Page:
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"But" is a word that usually signals Lashon Hara --negative speech. For example, "Jacob is a nice guy BUT I suspect his honesty" or "Sarah is a good cook BUT I can't stand her taste in clothing." When one speaks negatively about another one can excuse oneself by testifying to the truth of the negative fact they have expressed. After all, can one be blamed for noticing an obvious flaw in another?

On the other hand, when the subject is "yours truly" the word "BUT" introduces an excuse for an error in judgment or flaw in personality. "I would have taken care of it BUT I did not realize that ..." or "Yes, I did do it BUT it was because..."

A "complainer" is a person who sees the negative in everyone and everything. Such an individual cannot accept the good in his or her surroundings for the need to complain about what is not to his or her satisfaction. This type of person would be happy -- BUT!

A happy person spends time explaining rather than complaining. Looking for the good in others and for the best in every situation the joyful soul does say BUT when justifying the negatives in another. "She would be a better dresser if she came from a better home" or "He would be a better learner if he got the proper tutoring."

Make your self and others happy. Train yourself to spend time explaining rather than can complaining. You can do it if you really try BUT maybe you haven't tried as yet!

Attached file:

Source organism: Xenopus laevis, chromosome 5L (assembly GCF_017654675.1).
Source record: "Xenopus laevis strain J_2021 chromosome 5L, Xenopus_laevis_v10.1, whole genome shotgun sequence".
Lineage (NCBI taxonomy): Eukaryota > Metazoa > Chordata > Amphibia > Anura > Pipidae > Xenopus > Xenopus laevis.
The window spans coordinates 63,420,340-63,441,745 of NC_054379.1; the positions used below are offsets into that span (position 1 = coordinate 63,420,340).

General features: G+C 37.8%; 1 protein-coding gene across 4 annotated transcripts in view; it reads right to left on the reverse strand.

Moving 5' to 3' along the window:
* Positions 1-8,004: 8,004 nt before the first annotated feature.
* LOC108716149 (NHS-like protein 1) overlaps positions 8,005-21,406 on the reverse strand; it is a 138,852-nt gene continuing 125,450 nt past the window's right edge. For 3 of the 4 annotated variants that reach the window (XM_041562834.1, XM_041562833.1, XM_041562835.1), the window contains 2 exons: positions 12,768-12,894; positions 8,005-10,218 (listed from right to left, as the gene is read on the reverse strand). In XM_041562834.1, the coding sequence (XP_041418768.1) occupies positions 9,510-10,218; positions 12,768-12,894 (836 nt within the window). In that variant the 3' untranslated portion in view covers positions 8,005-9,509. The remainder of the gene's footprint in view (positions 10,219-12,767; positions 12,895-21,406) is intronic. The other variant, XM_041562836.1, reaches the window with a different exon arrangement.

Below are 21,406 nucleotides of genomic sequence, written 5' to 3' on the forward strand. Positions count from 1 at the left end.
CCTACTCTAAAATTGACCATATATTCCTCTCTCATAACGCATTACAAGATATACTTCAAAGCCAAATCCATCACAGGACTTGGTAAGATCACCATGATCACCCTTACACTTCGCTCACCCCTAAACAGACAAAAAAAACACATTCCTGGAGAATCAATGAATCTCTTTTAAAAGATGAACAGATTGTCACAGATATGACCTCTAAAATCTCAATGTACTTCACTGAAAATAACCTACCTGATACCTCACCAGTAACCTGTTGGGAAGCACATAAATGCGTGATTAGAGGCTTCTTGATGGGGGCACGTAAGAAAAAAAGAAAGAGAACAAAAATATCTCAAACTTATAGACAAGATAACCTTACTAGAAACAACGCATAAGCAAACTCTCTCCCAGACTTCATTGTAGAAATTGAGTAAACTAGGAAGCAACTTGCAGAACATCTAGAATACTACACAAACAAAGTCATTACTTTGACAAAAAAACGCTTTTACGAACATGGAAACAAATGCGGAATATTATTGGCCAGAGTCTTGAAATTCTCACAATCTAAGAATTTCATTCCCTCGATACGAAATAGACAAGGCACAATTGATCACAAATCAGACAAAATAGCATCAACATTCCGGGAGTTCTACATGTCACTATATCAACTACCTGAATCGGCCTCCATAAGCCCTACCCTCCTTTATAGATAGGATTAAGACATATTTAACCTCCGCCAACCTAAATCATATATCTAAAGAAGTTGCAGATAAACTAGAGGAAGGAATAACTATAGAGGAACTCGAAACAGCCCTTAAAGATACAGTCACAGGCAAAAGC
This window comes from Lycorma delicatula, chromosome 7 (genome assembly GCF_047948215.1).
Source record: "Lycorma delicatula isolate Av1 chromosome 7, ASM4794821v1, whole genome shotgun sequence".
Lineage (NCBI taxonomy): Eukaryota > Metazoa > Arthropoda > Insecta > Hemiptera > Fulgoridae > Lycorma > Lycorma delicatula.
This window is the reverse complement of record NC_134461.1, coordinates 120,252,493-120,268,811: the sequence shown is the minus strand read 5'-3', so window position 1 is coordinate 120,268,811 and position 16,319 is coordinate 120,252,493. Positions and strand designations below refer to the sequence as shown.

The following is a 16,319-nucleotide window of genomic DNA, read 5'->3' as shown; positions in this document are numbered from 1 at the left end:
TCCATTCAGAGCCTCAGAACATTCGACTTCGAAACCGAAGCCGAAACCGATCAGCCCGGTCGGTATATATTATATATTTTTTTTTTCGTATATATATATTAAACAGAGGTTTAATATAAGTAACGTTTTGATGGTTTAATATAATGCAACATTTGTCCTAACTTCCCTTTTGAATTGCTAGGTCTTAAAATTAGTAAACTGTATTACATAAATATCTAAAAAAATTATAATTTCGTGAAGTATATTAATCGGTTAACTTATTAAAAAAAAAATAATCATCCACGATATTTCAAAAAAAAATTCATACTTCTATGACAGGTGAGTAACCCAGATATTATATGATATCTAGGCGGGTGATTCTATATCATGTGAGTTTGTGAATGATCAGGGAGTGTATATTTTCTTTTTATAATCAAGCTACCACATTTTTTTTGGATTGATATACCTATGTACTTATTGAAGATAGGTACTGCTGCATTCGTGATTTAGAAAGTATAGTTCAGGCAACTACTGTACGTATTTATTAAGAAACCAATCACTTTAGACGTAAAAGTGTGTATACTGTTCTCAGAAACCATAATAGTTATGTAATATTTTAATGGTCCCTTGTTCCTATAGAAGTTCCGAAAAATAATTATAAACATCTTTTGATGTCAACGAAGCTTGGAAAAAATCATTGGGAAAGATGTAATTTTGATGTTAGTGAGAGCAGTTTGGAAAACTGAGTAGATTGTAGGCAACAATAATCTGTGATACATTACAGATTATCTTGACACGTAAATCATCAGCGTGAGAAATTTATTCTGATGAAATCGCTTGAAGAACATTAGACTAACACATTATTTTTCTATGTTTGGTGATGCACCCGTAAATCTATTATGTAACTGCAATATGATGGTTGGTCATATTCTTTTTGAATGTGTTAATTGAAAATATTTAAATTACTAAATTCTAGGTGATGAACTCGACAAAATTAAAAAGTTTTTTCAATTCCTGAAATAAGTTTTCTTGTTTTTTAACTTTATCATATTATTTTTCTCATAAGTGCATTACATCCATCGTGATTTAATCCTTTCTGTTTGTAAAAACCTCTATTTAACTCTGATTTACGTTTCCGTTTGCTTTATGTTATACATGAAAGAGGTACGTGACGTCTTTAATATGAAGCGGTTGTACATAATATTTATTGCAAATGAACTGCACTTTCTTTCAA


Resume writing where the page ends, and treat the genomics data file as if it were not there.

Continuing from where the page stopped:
If one ate meat and within six hours erred and said a blessing on a product that is dairy -- he or she should taste a small amount of the dairy product so that the blessing will not have been said in vain.

The same rule applies if one said a blessing on meat in the Nine Days of Ab, or if one said a blessing on a fast day [except for Yom Kippur], or if one said a blessing on food or drink before Habdallah on Mosa-eh Shabbat -- one should taste a small amount to avoid the blessing becoming berakha l batallah [blessing said in vain].

However, if one said a blessing on non-kosher food -- one should not taste at all but instead should say "Barukh Shem K'Bod Malkhutoh Leolam Va-ed" [Source Yalkut Yosef Volume 3, Siman 172:2]


Honor drives the heart of man more than all the desires in the world.

If not for honor -- a man would be content to have his minimum needs for food, clothing and shelter met. Earning his livelihood would be easy for him, and he would not have to exert himself to become rich.

BUT he engages in this so he does not have to see himself as lower than his fellow men

Mesillat Yesharim, Rabbi Moshe Hayim Luzzatto

Text Copyright © 2003 Rabbi Raymond Beyda and Project Genesis, Inc.



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